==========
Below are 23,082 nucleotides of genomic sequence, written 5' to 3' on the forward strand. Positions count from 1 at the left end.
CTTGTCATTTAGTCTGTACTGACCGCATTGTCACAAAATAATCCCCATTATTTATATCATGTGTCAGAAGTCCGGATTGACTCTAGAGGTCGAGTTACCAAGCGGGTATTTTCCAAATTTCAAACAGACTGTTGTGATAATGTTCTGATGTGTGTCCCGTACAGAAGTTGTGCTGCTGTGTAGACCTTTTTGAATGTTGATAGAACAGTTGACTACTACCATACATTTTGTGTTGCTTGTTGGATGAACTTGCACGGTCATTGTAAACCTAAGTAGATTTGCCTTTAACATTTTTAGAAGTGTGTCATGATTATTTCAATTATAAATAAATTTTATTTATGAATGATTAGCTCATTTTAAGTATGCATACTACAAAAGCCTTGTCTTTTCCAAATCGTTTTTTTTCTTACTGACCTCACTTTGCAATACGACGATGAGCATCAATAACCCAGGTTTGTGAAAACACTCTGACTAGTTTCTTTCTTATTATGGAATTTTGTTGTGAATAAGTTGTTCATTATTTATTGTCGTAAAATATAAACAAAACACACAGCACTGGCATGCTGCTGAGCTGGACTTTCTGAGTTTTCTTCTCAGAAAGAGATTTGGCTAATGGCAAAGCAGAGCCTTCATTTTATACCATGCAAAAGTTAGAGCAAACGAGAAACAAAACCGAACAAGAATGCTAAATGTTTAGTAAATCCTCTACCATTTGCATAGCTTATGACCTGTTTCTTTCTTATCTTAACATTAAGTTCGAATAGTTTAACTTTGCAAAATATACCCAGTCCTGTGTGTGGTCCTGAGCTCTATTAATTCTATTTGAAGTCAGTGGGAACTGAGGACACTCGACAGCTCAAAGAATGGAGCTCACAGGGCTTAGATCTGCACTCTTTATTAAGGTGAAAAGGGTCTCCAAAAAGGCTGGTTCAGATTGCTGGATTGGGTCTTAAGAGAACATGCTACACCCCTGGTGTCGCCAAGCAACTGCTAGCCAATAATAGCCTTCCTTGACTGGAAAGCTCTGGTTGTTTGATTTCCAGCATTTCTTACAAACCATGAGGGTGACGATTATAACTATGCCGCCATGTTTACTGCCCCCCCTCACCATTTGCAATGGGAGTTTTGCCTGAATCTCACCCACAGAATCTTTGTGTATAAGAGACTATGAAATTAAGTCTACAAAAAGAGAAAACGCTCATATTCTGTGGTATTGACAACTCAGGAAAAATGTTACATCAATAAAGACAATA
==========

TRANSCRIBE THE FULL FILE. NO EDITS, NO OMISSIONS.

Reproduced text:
Below are 23,082 nucleotides of genomic sequence, written 5' to 3' on the forward strand. Positions count from 1 at the left end.
CTTGTCATTTAGTCTGTACTGACCGCATTGTCACAAAATAATCCCCATTATTTATATCATGTGTCAGAAGTCCGGATTGACTCTAGAGGTCGAGTTACCAAGCGGGTATTTTCCAAATTTCAAACAGACTGTTGTGATAATGTTCTGATGTGTGTCCCGTACAGAAGTTGTGCTGCTGTGTAGACCTTTTTGAATGTTGATAGAACAGTTGACTACTACCATACATTTTGTGTTGCTTGTTGGATGAACTTGCACGGTCATTGTAAACCTAAGTAGATTTGCCTTTAACATTTTTAGAAGTGTGTCATGATTATTTCAATTATAAATAAATTTTATTTATGAATGATTAGCTCATTTTAAGTATGCATACTACAAAAGCCTTGTCTTTTCCAAATCGTTTTTTTTCTTACTGACCTCACTTTGCAATACGACGATGAGCATCAATAACCCAGGTTTGTGAAAACACTCTGACTAGTTTCTTTCTTATTATGGAATTTTGTTGTGAATAAGTTGTTCATTATTTATTGTCGTAAAATATAAACAAAACACACAGCACTGGCATGCTGCTGAGCTGGACTTTCTGAGTTTTCTTCTCAGAAAGAGATTTGGCTAATGGCAAAGCAGAGCCTTCATTTTATACCATGCAAAAGTTAGAGCAAACGAGAAACAAAACCGAACAAGAATGCTAAATGTTTAGTAAATCCTCTACCATTTGCATAGCTTATGACCTGTTTCTTTCTTATCTTAACATTAAGTTCGAATAGTTTAACTTTGCAAAATATACCCAGTCCTGTGTGTGGTCCTGAGCTCTATTAATTCTATTTGAAGTCAGTGGGAACTGAGGACACTCGACAGCTCAAAGAATGGAGCTCACAGGGCTTAGATCTGCACTCTTTATTAAGGTGAAAAGGGTCTCCAAAAAGGCTGGTTCAGATTGCTGGATTGGGTCTTAAGAGAACATGCTACACCCCTGGTGTCGCCAAGCAACTGCTAGCCAATAATAGCCTTCCTTGACTGGAAAGCTCTGGTTGTTTGATTTCCAGCATTTCTTACAAACCATGAGGGTGACGATTATAACTATGCCGCCATGTTTACTGCCCCCCCTCACCATTTGCAATGGGAGTTTTGCCTGAATCTCACCCACAGAATCTTTGTGTATAAGAGACTATGAAATTAAGTCTACAAAAAGAGAAAACGCTCATATTCTGTGGTATTGACAACTCAGGAAAAATGTTACATCAATAAAGACAATA